Pearland is one step closer to new rules for short-term rentals like Airbnbs

PEARLAND, Texas – Short-term homeowners who want to work in Pearland may soon have to register with the city to do so.

At its regular meeting on March 28, the Pearland City Council approved the first reading of an ordinance setting rules for the operation of short-term rental properties such as Airbnbs by a 6-1 vote.

“It’s going to be a process,” Councilor Alex Kamkar said. “It will take.”

The regulation will enter into force on July 1, according to agenda documents, if the second reading is adopted. Councilor Adrian Hernandez proposed adding an amendment that would require an annual permit review if short-term rental owners have committed two violations within a year. It could be included in the second reading of the regulation. Council members did not vote for an amendment on March 28.

Pearland first addressed the need to regulate short-term rentals after residents of a Green Tee neighborhood raised concerns that a short-term rental property was being used as a party house as early as July 2019, resident Joseph Koza said.

“It was just a party house,” Councilor Woody Owens said. “That was all.”

Owens said he visited the trouble-ridden property and saw many of the issues put to the council.

The ordinance establishes regulations through four distinct aspects: application for permits, inspection requirements, restrictions, and denial or revocation of permits, said Pearland City Attorney Darrin Coker.

In order to obtain a permit for short-term rentals in the city, owners must pay a non-refundable fee and provide various information, including proof of home ownership with location address, as per agenda documents.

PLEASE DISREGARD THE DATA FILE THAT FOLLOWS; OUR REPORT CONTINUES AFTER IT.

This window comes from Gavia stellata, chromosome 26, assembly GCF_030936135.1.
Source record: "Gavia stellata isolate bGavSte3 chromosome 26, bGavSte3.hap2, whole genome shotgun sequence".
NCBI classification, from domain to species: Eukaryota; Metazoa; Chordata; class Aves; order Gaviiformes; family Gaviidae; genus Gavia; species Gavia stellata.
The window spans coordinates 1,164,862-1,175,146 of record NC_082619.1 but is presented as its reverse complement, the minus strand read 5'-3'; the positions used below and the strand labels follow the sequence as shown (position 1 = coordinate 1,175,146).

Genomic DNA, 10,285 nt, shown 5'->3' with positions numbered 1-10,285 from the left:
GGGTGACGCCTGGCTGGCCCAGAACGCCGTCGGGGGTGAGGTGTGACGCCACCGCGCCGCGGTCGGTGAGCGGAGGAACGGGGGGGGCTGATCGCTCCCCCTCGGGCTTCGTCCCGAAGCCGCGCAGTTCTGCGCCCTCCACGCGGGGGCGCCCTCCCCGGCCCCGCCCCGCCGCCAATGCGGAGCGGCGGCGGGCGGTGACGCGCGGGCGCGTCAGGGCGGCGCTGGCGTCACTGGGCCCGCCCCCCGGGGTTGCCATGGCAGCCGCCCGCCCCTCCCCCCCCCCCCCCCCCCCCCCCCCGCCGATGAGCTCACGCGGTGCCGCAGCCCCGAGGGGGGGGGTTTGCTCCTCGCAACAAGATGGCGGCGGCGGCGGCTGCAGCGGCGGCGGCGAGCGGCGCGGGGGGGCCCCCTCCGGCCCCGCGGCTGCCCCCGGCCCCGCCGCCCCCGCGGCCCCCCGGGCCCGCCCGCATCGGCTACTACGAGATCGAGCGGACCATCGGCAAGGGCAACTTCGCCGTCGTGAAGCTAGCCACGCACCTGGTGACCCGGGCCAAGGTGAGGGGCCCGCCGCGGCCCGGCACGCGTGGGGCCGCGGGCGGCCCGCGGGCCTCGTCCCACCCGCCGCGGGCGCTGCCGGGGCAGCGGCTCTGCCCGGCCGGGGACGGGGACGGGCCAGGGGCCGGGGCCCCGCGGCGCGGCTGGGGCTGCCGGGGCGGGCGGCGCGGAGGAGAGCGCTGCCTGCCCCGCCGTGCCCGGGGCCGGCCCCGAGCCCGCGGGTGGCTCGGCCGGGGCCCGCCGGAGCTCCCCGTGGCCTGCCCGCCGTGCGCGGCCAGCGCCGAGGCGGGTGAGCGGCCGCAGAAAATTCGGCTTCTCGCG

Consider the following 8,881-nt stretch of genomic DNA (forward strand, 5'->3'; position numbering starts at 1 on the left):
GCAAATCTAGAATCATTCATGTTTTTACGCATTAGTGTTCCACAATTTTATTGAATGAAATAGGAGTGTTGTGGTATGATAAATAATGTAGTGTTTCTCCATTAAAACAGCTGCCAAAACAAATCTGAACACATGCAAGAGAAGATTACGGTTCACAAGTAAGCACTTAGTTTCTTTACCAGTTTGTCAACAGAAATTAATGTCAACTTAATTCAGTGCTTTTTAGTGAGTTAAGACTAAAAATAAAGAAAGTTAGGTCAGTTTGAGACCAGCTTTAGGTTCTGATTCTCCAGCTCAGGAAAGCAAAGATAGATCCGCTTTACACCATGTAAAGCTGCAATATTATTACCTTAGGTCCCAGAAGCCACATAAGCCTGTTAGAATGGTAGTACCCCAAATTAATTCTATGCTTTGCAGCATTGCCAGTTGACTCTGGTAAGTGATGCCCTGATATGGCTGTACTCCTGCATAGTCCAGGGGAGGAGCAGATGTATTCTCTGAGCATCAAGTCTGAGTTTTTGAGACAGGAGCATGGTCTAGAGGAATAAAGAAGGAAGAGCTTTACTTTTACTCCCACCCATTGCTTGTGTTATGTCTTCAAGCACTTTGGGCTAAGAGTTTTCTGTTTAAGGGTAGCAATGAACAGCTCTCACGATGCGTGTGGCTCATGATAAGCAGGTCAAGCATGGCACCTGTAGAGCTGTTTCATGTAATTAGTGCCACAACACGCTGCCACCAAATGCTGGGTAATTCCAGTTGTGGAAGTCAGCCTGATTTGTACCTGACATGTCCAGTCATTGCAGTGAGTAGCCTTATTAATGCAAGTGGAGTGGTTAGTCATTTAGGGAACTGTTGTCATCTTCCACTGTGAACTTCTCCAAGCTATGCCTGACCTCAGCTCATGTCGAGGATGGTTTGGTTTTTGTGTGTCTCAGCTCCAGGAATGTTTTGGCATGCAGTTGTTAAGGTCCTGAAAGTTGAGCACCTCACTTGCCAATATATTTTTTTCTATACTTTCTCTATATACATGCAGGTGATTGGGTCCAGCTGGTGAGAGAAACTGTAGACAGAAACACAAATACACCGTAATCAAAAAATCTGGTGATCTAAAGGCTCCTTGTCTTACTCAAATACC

For properties to pass inspection, they must meet several criteria, including bedrooms, which must have two escape routes, e.g. B. a door and window, working smoke detectors, and working carbon monoxide detectors, agenda documents revealed. The documents also explained that the City of Pearland may conduct additional inspections of the short-term rental property if a violation is reported or suspected.

Short term rental restrictions include two adult guests per bedroom and no more than 10 people total on site, and any advertising of the properties must contain a written prohibition on using the property as a party or entertainment venue, in accordance with the agenda documents.

Finally, permits may be revoked by the City of Pearland if the information from the application is incomplete, inaccurate, misleading, or false, or if the property does not conform to the agenda documents.

Councilor Luke Orlando, who was the only person to vote against the first regulation, said short-term rental regulation does not directly target the bad actors causing problems like those raised by those near Green Tee.

Kamkar asked Coker if a short-term rental property violated the parking requirements in the ordinance, such as if a car blocked a neighbor’s driveway, if the city would have the authority to tow the vehicle. Coker said the city would not be able to do this if the car was parked in a public right-of-way.

“I think that violates the rights of people who are doing the right thing,” Orlando said.

This article is courtesy of our partners at Community Impact Newspaper. Pearland is one step closer to new rules for short-term rentals like Airbnbs

Dais Johnston

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